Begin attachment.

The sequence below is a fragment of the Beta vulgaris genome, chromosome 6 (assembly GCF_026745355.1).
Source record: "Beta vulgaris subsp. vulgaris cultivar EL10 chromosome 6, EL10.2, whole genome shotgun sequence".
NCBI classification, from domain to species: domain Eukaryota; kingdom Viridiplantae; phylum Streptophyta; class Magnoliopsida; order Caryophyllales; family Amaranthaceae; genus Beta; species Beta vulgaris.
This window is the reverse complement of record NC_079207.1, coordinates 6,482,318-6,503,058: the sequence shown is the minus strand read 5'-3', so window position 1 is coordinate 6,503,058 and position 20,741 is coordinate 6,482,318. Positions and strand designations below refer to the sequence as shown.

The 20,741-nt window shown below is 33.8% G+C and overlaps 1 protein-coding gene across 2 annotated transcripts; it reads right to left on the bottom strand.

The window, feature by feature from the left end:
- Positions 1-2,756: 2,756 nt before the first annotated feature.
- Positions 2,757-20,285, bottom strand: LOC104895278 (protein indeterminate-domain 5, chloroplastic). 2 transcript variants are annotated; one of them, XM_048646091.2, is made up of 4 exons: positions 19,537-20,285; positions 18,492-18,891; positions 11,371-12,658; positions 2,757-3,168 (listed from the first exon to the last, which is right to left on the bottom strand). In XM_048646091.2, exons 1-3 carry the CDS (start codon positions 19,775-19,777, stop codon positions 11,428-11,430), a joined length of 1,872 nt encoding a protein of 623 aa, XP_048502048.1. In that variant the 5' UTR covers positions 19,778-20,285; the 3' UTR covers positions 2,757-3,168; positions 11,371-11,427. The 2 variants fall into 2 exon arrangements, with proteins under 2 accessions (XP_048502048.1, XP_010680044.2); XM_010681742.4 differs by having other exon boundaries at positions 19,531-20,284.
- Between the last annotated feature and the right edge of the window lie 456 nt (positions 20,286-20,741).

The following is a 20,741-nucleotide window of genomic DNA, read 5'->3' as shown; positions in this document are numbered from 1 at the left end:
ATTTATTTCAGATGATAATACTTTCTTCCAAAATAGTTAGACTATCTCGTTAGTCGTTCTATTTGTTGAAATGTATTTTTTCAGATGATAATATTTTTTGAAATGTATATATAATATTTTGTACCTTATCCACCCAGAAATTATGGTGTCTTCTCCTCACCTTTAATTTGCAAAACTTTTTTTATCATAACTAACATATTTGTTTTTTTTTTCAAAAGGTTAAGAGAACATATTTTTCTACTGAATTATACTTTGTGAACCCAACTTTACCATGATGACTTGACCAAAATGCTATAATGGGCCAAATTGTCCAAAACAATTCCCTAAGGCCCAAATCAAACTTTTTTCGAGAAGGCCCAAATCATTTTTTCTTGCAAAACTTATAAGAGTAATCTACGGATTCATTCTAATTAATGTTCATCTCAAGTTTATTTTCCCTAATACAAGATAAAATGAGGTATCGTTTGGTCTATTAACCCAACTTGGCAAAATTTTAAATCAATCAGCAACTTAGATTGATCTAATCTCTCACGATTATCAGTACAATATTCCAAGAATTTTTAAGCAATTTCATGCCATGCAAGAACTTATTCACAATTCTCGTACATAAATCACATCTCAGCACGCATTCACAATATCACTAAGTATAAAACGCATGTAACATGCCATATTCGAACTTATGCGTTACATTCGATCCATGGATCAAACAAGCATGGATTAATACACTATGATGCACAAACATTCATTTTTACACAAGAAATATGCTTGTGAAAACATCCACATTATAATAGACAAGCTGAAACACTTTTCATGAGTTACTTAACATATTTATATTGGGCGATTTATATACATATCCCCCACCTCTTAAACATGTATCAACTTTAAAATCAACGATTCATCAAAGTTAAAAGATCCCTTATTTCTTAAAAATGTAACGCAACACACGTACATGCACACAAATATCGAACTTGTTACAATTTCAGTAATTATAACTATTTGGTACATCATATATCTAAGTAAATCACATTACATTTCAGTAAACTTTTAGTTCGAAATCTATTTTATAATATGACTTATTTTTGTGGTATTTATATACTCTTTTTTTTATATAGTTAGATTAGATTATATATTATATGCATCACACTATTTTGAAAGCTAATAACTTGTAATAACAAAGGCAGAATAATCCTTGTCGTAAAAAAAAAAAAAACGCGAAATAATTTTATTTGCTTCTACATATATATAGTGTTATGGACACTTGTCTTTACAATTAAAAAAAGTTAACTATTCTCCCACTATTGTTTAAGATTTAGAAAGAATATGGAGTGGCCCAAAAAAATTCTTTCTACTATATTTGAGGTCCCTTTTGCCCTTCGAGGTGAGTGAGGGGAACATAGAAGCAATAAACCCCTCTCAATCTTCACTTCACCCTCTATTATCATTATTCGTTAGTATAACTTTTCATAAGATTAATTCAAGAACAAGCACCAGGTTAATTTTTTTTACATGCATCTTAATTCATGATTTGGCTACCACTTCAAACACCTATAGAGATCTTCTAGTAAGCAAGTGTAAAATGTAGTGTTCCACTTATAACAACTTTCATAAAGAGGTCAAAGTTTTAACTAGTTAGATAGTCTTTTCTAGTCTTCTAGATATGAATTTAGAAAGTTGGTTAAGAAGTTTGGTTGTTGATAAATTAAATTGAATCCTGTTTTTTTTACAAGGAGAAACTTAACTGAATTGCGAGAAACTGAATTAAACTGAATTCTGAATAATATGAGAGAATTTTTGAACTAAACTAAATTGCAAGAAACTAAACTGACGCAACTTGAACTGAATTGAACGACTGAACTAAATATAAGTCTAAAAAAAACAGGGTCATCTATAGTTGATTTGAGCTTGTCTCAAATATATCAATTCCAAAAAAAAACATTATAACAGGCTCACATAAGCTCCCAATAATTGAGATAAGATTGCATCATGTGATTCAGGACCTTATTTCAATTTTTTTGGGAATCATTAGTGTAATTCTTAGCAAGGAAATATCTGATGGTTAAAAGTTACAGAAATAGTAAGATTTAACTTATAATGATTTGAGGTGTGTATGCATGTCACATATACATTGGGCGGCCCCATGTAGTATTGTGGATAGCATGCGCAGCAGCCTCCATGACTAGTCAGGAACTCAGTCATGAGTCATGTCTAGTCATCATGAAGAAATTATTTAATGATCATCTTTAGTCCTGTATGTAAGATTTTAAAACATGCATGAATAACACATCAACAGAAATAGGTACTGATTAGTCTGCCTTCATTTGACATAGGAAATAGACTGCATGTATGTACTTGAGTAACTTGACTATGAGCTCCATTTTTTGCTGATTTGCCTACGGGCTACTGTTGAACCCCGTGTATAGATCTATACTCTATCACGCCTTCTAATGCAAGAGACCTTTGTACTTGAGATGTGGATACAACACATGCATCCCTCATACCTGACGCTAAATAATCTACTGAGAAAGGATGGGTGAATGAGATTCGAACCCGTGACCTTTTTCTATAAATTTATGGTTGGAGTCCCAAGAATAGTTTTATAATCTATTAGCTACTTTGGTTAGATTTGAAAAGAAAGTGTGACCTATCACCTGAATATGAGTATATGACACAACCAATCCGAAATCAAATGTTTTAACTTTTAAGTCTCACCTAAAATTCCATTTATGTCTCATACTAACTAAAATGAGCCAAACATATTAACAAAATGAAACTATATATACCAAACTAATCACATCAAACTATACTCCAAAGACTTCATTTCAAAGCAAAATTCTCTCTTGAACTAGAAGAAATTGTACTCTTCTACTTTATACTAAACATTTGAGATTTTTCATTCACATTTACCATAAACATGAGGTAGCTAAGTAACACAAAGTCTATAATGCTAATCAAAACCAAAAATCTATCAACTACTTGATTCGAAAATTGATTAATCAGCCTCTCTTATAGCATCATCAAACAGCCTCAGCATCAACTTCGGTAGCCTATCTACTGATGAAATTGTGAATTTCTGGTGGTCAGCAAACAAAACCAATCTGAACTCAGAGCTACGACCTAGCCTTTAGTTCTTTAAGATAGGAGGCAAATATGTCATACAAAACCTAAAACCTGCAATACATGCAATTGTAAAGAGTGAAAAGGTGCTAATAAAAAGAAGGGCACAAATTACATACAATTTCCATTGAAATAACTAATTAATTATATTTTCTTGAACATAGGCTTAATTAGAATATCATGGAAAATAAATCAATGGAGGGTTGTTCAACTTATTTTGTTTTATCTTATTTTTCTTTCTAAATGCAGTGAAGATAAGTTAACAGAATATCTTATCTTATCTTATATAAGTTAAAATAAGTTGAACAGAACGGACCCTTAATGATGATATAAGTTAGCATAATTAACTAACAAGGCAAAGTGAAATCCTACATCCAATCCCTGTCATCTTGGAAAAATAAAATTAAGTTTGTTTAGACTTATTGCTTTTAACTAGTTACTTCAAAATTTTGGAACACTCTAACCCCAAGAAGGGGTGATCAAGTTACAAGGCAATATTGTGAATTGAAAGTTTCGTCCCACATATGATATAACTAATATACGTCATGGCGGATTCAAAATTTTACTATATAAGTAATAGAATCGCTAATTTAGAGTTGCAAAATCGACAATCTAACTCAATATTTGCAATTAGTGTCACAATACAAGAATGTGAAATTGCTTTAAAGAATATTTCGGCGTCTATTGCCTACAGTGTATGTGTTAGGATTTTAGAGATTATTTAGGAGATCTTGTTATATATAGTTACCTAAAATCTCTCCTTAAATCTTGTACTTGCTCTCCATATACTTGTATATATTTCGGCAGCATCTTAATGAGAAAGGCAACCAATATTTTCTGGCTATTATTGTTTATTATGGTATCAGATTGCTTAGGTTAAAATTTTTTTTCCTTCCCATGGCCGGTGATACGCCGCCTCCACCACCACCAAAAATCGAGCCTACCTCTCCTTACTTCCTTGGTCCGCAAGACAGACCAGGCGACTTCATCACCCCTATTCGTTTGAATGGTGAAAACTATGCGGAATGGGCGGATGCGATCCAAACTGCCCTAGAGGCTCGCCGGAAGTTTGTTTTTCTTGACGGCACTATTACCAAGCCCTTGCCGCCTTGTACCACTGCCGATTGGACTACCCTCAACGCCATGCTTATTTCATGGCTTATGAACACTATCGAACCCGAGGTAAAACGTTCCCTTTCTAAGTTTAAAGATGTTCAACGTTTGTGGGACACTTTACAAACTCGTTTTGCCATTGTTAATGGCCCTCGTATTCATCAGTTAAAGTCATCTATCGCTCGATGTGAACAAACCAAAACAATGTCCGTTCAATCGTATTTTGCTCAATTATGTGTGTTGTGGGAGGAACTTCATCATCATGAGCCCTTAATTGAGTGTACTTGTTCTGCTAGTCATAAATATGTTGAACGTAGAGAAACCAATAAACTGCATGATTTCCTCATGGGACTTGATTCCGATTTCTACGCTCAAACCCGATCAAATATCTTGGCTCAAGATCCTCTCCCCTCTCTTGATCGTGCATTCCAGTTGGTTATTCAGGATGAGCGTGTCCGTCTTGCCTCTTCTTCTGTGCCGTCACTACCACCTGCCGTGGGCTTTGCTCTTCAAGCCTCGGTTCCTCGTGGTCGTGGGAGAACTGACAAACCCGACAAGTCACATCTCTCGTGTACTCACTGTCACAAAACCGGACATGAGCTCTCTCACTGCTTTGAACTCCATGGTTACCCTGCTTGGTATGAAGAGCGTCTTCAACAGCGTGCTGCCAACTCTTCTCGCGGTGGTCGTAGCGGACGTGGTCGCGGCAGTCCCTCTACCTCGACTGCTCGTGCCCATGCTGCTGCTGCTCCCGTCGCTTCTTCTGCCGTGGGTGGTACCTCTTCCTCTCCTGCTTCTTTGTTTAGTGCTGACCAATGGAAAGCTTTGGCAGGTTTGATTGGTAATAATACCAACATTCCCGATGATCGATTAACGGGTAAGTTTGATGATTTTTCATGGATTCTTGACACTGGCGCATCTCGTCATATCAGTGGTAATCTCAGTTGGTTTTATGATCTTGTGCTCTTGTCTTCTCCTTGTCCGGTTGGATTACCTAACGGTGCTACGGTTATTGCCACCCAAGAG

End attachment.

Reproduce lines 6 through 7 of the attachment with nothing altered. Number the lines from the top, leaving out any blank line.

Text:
The window, feature by feature from the left end:
- Positions 1-2,756: 2,756 nt before the first annotated feature.